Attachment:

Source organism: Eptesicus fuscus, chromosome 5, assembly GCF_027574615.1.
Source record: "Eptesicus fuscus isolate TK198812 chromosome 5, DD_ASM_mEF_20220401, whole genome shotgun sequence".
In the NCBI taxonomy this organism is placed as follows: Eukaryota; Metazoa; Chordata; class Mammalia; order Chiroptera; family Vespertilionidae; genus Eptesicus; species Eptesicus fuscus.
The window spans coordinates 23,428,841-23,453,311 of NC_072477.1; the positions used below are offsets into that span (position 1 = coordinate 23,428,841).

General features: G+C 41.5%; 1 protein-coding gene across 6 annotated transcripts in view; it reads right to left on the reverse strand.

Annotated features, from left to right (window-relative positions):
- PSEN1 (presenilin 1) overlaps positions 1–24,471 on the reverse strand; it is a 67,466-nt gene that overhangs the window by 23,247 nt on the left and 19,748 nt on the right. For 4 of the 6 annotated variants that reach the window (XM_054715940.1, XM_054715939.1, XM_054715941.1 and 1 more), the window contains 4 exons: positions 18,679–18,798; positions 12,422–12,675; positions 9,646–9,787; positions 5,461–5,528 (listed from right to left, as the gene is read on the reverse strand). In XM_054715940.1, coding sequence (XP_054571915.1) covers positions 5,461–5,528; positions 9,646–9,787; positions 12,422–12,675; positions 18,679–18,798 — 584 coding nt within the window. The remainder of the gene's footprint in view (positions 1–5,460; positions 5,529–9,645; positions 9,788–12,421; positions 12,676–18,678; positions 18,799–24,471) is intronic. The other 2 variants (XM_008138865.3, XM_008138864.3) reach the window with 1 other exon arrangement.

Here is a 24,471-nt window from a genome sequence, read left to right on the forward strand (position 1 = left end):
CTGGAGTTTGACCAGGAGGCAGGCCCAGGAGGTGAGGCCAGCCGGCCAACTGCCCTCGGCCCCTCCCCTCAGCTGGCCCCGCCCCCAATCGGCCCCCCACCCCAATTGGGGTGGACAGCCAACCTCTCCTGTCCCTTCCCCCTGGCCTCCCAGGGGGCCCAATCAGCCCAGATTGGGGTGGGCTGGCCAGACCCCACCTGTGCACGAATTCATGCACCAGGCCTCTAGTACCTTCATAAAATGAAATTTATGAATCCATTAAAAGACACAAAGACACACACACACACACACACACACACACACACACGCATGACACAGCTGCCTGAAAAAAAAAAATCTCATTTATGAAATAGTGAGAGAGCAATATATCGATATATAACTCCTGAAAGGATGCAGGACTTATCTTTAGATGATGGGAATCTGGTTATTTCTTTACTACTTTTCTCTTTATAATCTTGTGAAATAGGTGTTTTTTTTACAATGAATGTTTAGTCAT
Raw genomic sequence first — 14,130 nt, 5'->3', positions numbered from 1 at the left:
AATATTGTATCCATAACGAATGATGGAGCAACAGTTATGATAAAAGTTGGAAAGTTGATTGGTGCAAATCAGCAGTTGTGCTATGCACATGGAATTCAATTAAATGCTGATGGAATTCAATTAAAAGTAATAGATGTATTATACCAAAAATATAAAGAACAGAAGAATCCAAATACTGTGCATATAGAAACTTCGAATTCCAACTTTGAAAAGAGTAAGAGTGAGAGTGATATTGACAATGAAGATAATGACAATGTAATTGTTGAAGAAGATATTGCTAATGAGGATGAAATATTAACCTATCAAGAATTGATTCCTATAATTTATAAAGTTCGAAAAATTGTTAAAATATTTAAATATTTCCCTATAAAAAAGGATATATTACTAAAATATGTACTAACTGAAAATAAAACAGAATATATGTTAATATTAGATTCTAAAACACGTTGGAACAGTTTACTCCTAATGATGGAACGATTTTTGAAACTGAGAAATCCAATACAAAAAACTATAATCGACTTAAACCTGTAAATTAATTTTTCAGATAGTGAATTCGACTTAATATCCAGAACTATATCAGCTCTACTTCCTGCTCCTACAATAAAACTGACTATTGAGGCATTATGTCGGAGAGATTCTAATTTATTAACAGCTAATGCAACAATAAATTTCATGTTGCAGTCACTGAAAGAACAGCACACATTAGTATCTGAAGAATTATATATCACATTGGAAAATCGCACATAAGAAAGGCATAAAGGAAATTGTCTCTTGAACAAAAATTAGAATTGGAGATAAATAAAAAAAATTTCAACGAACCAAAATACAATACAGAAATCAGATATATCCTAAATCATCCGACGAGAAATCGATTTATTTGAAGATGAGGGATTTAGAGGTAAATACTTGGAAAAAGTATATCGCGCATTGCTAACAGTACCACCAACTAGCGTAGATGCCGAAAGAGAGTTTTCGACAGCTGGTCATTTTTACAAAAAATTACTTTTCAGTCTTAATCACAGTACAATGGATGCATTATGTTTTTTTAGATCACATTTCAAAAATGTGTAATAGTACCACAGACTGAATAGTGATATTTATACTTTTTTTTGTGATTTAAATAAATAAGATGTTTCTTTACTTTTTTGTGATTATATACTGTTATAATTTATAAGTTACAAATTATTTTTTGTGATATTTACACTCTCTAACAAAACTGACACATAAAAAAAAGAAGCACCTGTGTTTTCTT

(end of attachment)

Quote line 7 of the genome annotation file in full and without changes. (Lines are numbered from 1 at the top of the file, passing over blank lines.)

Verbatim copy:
- PSEN1 (presenilin 1) overlaps positions 1–24,471 on the reverse strand; it is a 67,466-nt gene that overhangs the window by 23,247 nt on the left and 19,748 nt on the right. For 4 of the 6 annotated variants that reach the window (XM_054715940.1, XM_054715939.1, XM_054715941.1 and 1 more), the window contains 4 exons: positions 18,679–18,798; positions 12,422–12,675; positions 9,646–9,787; positions 5,461–5,528 (listed from right to left, as the gene is read on the reverse strand). In XM_054715940.1, coding sequence (XP_054571915.1) covers positions 5,461–5,528; positions 9,646–9,787; positions 12,422–12,675; positions 18,679–18,798 — 584 coding nt within the window. The remainder of the gene's footprint in view (positions 1–5,460; positions 5,529–9,645; positions 9,788–12,421; positions 12,676–18,678; positions 18,799–24,471) is intronic. The other 2 variants (XM_008138865.3, XM_008138864.3) reach the window with 1 other exon arrangement.